When the 412th Test Wing’s Emerging Technologies Combined Test Force used a quadcopter to conduct a maintenance inspection of the exterior of a C-17 Globemaster III March 6, it marked the second time the CTF used a small unmanned aerial system in a new application that shows promise.
The test involved flying the quadcopter at various distances from the C-17, which is on loan to Edwards Air Force Base, Calif., for upgrades and testing from the 62nd Airlift Wing at Joint Base Lewis-McChord, Wash.
This was the first time the ET CTF flew an sUAS on the flightline. Winds remained manageable and allowed the test team to conduct three sorties with the quadcopter, which was fitted with a video camera.
Live video was assessed by the team, including maintainers, to determine if the quality was adequate for routine inspections. In addition, video recorded from the quadcopter’s camera will be analyzed to see if it is clear enough to see smaller details of the cargo plane’s exterior such as structural abnormalities, rivets and cracks. According to Maj. Dan Riley, ET CTF director, the test was so successful that the maintainers used the data to sign off their preflight external inspection, a first for the Air Force.
“This could save [maintainers] a lot of time,” said Staff Sgt. Joshua Jaburek, 62nd Aircraft Maintenance Squadron at Lewis-McChord. “When we go on top of the airplane, we can only walk on certain parts and then we have to hook and unhook our (safety harness) every few feet.”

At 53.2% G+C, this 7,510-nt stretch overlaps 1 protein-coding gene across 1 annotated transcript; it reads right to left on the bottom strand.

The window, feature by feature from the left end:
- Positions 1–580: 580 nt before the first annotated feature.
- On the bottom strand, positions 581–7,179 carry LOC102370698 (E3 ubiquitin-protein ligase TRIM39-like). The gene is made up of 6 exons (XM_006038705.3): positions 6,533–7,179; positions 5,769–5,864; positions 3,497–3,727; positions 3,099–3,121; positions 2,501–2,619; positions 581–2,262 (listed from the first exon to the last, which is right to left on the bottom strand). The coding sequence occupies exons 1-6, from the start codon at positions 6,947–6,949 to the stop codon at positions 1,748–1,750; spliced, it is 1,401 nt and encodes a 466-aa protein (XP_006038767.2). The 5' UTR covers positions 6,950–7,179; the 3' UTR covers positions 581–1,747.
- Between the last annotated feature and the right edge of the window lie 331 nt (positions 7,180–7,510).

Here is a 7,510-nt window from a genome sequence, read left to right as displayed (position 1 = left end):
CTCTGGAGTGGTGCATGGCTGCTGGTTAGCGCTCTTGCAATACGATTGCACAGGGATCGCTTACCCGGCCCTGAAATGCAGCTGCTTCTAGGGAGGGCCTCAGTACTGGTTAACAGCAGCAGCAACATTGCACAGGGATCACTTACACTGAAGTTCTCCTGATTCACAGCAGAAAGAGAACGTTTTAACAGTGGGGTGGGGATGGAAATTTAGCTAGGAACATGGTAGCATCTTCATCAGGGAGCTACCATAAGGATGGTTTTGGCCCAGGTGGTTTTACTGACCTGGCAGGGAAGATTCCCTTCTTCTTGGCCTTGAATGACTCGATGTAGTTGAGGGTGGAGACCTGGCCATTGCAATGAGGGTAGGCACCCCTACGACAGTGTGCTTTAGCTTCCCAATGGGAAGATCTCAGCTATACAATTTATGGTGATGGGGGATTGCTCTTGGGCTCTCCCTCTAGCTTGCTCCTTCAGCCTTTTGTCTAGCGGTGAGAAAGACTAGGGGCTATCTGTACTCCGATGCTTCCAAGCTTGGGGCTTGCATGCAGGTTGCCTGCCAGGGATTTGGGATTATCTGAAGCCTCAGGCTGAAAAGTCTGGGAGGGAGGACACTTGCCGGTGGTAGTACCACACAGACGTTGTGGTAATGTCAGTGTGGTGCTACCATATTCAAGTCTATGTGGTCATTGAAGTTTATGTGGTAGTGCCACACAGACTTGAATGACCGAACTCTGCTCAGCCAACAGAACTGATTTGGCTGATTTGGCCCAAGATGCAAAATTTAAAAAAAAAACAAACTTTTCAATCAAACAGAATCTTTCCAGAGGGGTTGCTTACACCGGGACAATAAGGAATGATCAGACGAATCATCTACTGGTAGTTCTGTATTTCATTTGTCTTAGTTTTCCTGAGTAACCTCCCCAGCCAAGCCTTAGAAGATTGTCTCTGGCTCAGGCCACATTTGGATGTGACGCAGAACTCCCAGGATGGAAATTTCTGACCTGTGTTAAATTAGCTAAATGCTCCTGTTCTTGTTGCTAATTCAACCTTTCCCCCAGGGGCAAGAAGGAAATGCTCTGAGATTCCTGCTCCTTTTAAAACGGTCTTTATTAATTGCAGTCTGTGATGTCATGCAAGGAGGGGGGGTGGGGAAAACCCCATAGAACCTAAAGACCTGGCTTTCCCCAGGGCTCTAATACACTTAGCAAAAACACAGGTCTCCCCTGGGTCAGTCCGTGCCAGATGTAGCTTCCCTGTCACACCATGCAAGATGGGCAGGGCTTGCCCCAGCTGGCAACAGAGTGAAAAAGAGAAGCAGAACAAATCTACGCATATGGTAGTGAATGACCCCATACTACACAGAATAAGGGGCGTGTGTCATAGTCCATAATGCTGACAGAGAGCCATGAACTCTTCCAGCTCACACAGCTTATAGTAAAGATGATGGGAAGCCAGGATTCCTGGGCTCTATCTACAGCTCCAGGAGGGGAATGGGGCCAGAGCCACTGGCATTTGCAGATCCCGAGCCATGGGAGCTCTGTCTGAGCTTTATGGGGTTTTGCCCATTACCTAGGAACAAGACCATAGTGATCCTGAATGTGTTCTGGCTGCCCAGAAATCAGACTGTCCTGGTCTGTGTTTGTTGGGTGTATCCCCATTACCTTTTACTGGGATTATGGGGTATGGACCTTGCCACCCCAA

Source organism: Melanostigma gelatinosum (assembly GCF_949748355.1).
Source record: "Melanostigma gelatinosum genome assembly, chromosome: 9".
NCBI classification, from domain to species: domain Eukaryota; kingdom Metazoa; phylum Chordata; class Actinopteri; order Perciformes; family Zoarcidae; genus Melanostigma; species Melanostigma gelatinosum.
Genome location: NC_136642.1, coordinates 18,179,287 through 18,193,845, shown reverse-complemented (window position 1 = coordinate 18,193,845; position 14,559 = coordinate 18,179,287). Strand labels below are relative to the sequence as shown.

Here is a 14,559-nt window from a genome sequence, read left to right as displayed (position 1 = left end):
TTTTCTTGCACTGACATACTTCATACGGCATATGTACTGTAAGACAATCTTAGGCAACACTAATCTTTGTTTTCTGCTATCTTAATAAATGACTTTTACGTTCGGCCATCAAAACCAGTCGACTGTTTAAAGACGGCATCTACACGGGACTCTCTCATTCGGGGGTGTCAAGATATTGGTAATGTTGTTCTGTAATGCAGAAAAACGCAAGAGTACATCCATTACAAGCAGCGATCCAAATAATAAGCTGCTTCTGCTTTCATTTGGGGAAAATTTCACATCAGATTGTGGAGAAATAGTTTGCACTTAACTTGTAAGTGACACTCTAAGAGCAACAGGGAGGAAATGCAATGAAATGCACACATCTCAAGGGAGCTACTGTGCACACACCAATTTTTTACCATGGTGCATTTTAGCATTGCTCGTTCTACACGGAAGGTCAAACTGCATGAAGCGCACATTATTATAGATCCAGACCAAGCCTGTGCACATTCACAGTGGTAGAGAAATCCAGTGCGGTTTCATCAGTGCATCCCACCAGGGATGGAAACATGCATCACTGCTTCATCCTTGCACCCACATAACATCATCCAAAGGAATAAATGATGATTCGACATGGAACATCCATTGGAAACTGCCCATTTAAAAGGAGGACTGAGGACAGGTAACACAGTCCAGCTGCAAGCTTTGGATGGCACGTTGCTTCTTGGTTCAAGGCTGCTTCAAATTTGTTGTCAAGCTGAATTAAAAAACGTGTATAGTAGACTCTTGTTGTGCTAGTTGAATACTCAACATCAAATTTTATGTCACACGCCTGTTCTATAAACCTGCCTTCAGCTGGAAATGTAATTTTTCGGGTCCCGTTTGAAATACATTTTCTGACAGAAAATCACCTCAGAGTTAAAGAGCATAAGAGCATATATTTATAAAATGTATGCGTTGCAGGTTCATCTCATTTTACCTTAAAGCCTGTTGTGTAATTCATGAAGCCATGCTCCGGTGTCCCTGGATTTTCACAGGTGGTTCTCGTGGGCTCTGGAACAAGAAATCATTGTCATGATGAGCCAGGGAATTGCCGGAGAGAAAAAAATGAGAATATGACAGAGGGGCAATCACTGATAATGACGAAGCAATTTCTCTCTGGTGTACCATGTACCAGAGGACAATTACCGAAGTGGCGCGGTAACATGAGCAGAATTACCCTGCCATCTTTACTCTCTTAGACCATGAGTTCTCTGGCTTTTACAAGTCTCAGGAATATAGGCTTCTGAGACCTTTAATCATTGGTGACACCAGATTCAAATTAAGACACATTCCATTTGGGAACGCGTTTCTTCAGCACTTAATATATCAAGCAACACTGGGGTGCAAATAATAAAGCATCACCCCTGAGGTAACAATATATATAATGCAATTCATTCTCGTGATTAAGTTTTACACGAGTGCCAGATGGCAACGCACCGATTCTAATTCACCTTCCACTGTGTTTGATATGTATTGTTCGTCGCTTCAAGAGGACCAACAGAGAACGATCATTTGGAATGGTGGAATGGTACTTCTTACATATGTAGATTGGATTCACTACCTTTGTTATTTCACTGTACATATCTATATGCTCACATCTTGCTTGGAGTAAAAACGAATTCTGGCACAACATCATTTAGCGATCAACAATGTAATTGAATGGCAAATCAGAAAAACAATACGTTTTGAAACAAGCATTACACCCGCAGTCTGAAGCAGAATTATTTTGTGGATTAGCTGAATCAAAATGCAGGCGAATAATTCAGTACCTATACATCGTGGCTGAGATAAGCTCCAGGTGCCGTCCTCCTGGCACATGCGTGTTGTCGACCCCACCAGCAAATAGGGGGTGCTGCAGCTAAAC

Jaburek said inspections that would normally take 45 minutes to an hour could be done just in a few minutes with a quadcopter if it’s successful. Maintainers also would not need a lift to inspect a C-17’s tail.
According to Capt. Justin Merrick, ET CTF lead engineer, the CTF got the idea from seeing a video online showing a commercial airline company using an sUAS to inspect a plane.
“[Leadership] encourages us to go out and conduct tests, so after we saw some videos online we contacted some maintainers here and they were very enthusiastic to help out,” said Merrick.
Riley added that this first test on the flightline could pave the way for future sUAS tests and test procedures.
“Another reason we’ve conducted this test is to open the aperture on flying an sUAS near the airfield, which has been frowned upon in the past,” said Riley. “As we execute these missions it establishes a baseline for how operations can be conducted safely, not only here at Edwards, but at other bases as well. We couldn’t have accomplished what we have so far without the support of the 412th Operations Group and test wing commander in breaking down some of the barriers to these types of operations.”
Riley said the CTF is looking at a variety of other missions in the near future such as roof inspections, airfield inspections and environmental-concern area inspections.
In February, the newly formed ET CTF began testing a quadcopter to determine if it was possible to use the sUAS to calibrate the 412th Range Squadron’s telemetry antennas on base. Those tests also yielded positive results.
The Emerging Technologies CTF was officially activated last July and its mission is to provide agile, innovative flight test capabilities for emerging technologies and to explore the Air Force warfighting capabilities of tomorrow. Current focuses are on the use of small unmanned aerial systems for testing and operational use, and on autonomous systems’ development and use.